Name of Book: Horrible Bear!
Author: Ame Dyckman
Illustrator: Zachariah OHora
Publisher: Little, Brown and Company.
Audience: Early primary (Would be appropriate for 4-5 year olds also.)
Summary: A young girl finds herself feeling very angry when her kite lands in the cave of a bear. The bear unknowingly rolls over, and the kite is damaged. The girl proceeds to stomp all the way home, blaming the broken kite on the sleeping bear, calling it a ‘Horrible Bear’. When home, she finds that even she can make mistakes, and damages her own loved stuffed animal in her anger over the kite. She realizes sometimes things happen by accident, and no one is to blame. The bear seeks her out to confront her that he did nothing wrong, but is met at her door by the girl who apologizes right away. He helps fix her stuffed animal, and she is thankful to the bear. The ending does indicate that these circumstances will happen again.
Literary elements at work in the story: This fictional story has a plot of forgiveness and understanding that move through the characters in the story. It emphasizes the points of view of each character as the story unravels. It teaches a child that everyone has their own point of view and expectations, and we all choose how to react to the situation in which we find ourselves every moment. The themes of forgiveness and understanding are dominant as the story progresses to the end and beyond. The bold, brightly colored illustrations are conducive to the story that is told.
How does the perspective on gender/race/culture/economics/ability make a difference to the story? The simplicity of this story and theme does not reflect any particular cultural view. As the parent of a redhead, I was not enthused about the portrayal of a redhead as the central character- redheaded anger can sometimes be a cultural expectation, but the way it is dealt with in the story leads to learned behavior and listening to the world around us.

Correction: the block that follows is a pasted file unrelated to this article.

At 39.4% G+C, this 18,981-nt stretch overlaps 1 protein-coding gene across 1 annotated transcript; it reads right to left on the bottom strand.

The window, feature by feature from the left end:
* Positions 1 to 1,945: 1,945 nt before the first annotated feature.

Theological Conversation Partners:
1 Kings 19:12 Elijah finds the voice of God in the still small voice.
Proverbs 15:1 (how we speak)
Matthew 6:9-13 The Lord’s Prayer (forgive us and others)
Faith Talk Questions
- Have you ever been able to tell how someone is feeling by the footsteps as they come toward or away from you?
- Have you ever been able to tell who is coming by the sound of their footsteps?
- Have you ever been surprised by the kindness of someone you didn’t expect to be kind to you? How does it make you feel to find someone can be a friend you did not think liked you at all?
- What can we do when we confront someone with whom we are angry ? How can we listen to each person we interact with each day?
The book review this week is written by Union Presbyterian Seminary alumna Patricia Freshney McKee.
Horrible Bear! by Storypath is licensed under a Creative Commons Attribution-NonCommercial 4.0 International License.